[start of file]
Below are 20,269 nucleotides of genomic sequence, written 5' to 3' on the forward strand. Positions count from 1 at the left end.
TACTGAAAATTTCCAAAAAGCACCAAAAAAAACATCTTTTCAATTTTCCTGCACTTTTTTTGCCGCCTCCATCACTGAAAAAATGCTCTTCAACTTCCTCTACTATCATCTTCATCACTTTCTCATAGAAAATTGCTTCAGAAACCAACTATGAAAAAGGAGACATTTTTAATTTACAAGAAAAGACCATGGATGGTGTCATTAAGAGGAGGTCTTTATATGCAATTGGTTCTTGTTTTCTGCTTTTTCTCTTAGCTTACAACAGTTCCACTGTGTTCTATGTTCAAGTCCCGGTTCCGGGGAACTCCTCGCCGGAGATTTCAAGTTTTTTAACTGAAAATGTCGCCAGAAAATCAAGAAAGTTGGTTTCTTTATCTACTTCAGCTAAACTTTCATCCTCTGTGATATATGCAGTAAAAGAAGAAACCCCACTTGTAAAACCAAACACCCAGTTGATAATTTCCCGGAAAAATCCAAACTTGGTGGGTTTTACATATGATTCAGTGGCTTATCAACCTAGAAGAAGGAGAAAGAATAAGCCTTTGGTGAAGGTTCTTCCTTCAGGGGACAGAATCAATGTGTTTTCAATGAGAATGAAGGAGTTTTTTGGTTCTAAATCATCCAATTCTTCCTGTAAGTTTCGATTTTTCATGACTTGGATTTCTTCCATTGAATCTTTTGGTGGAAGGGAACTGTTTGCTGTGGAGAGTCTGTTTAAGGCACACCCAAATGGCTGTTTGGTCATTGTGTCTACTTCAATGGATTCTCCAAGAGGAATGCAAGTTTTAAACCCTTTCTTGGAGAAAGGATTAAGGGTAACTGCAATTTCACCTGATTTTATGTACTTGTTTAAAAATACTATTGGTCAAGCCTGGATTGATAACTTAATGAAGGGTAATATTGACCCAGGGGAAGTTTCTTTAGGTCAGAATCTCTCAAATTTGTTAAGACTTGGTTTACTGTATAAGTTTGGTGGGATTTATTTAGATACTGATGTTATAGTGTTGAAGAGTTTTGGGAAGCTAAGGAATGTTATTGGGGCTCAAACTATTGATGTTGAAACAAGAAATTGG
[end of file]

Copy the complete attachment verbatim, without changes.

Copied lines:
Below are 20,269 nucleotides of genomic sequence, written 5' to 3' on the forward strand. Positions count from 1 at the left end.
TACTGAAAATTTCCAAAAAGCACCAAAAAAAACATCTTTTCAATTTTCCTGCACTTTTTTTGCCGCCTCCATCACTGAAAAAATGCTCTTCAACTTCCTCTACTATCATCTTCATCACTTTCTCATAGAAAATTGCTTCAGAAACCAACTATGAAAAAGGAGACATTTTTAATTTACAAGAAAAGACCATGGATGGTGTCATTAAGAGGAGGTCTTTATATGCAATTGGTTCTTGTTTTCTGCTTTTTCTCTTAGCTTACAACAGTTCCACTGTGTTCTATGTTCAAGTCCCGGTTCCGGGGAACTCCTCGCCGGAGATTTCAAGTTTTTTAACTGAAAATGTCGCCAGAAAATCAAGAAAGTTGGTTTCTTTATCTACTTCAGCTAAACTTTCATCCTCTGTGATATATGCAGTAAAAGAAGAAACCCCACTTGTAAAACCAAACACCCAGTTGATAATTTCCCGGAAAAATCCAAACTTGGTGGGTTTTACATATGATTCAGTGGCTTATCAACCTAGAAGAAGGAGAAAGAATAAGCCTTTGGTGAAGGTTCTTCCTTCAGGGGACAGAATCAATGTGTTTTCAATGAGAATGAAGGAGTTTTTTGGTTCTAAATCATCCAATTCTTCCTGTAAGTTTCGATTTTTCATGACTTGGATTTCTTCCATTGAATCTTTTGGTGGAAGGGAACTGTTTGCTGTGGAGAGTCTGTTTAAGGCACACCCAAATGGCTGTTTGGTCATTGTGTCTACTTCAATGGATTCTCCAAGAGGAATGCAAGTTTTAAACCCTTTCTTGGAGAAAGGATTAAGGGTAACTGCAATTTCACCTGATTTTATGTACTTGTTTAAAAATACTATTGGTCAAGCCTGGATTGATAACTTAATGAAGGGTAATATTGACCCAGGGGAAGTTTCTTTAGGTCAGAATCTCTCAAATTTGTTAAGACTTGGTTTACTGTATAAGTTTGGTGGGATTTATTTAGATACTGATGTTATAGTGTTGAAGAGTTTTGGGAAGCTAAGGAATGTTATTGGGGCTCAAACTATTGATGTTGAAACAAGAAATTGG